“I’m A Stay-At-Home Mom. Got A Problem With That?”

My hands are tired. As soon as I was done with my work, I had to sit down and write this down.

I just finished with my general cleaning in the kitchen. From the fridge to the freezer, to the tiles, cabinets and floor. Scrubbing. Mopping. Add all other details that has to do with the inside of each drawer and cabinet.

A lingering thought suddenly crossed my mind. I hold no grudge on these people but to be honest, their remarks annoys me very well.

This post is for all the stay-at-home moms like me. Sometimes we are called housewife, full-time mom, home-maker and others.

When I stopped going to work (the one where you get paid money), I had to focus on my growing son. Then followed by another baby girl. So I have been out of the work force for five years and 7 months now. When a cousin found out that I stopped working to take care of my child, he teasingly said “Wow, Doña.” In the Philippines, when somebody said that you’re a Doña, it means you’re rich and you’re living like a Queen. I do not remember how I responded to him but I can not forget that remark until now.

Another incident was when I brought my first grader to school while tagging my little girl along. This is a common sight in school. Moms with their  little ones  dropping off and picking up their older kids to school. Rain or Shine. Through the years,  I bonded with other full time moms too. And sometimes we would be in a group. As I and some other moms were approaching, a  friend who was a nurse jokingly told our other friend, “Eto na ang mga walang trabaho!” In English, it means “Here comes the ones who don’t work/jobless!” What did that suppose to mean? Of course it was petty. We did not have to confront her.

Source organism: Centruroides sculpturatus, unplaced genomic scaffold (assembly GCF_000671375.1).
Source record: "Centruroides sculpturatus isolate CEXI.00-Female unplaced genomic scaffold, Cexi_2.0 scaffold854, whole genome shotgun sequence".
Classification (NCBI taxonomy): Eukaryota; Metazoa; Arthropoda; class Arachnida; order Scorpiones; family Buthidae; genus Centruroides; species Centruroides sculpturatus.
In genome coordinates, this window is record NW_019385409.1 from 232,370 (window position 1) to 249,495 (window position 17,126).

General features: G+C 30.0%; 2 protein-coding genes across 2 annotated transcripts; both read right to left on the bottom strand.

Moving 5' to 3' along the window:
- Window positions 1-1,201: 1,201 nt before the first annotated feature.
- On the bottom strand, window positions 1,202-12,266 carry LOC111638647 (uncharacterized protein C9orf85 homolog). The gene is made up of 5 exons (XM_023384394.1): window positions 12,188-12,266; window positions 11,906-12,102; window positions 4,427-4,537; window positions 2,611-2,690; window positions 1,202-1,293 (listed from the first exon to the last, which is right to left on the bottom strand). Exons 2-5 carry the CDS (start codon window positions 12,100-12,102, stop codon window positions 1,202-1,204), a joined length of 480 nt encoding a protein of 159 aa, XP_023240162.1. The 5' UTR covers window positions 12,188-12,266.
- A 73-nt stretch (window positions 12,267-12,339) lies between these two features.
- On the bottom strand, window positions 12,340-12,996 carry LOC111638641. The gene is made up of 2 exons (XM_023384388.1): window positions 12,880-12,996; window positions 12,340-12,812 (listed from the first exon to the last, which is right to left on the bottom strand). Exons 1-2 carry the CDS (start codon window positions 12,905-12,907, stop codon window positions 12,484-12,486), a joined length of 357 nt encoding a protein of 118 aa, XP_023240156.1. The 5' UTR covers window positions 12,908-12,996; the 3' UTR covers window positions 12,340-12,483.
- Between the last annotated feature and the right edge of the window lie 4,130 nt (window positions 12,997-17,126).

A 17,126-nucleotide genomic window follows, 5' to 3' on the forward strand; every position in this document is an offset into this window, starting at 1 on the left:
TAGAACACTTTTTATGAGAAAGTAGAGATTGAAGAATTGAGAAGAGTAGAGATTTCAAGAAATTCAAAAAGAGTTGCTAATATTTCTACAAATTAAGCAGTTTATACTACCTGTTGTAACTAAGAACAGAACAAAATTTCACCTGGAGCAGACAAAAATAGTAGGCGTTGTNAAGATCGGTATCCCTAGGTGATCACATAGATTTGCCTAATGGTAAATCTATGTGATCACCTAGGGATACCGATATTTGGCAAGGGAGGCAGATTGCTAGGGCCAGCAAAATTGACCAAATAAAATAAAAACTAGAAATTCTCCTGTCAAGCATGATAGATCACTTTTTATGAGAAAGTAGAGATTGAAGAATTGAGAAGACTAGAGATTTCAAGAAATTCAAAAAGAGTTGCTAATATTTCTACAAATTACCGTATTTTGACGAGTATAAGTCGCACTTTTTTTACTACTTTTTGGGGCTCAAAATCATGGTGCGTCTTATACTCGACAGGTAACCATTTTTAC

What are these remarks? I usually  hear people asking about what job I do since I had a Master’s Degree in Psychology. And when they hear that  I am a home-maker, one of the common reactions is “Wow, sarap!” In English something like “Wow, you’re lucky”.

I will be straightforward here. Yes, I am lucky because of one thing. I get to be hands on with my children. I see them grow each day. I personally take care of them. I am lucky because I now my kids feel secured and confident that I am there when they need me. A couple of instances my son was brought to the school clinic, in two minutes I am there to pick him up.  Child care is a lot of work especially when you have babies, toddlers, or preschoolers. It is more work if you have two or three or more kids. With the demand for constant attention, and responding to different needs, you have to have all the energy and patience in the world.

Home care is another thing.

Yes I will feel like a queen if I have a helper in the house. Or have someone else do all the daily chores inside and out of the house. Keeping the house clean and in order is an everyday thing. It actually feels like never ending. I even have a list of things to do for my home projects just like when I was going to a regular job where I got paid.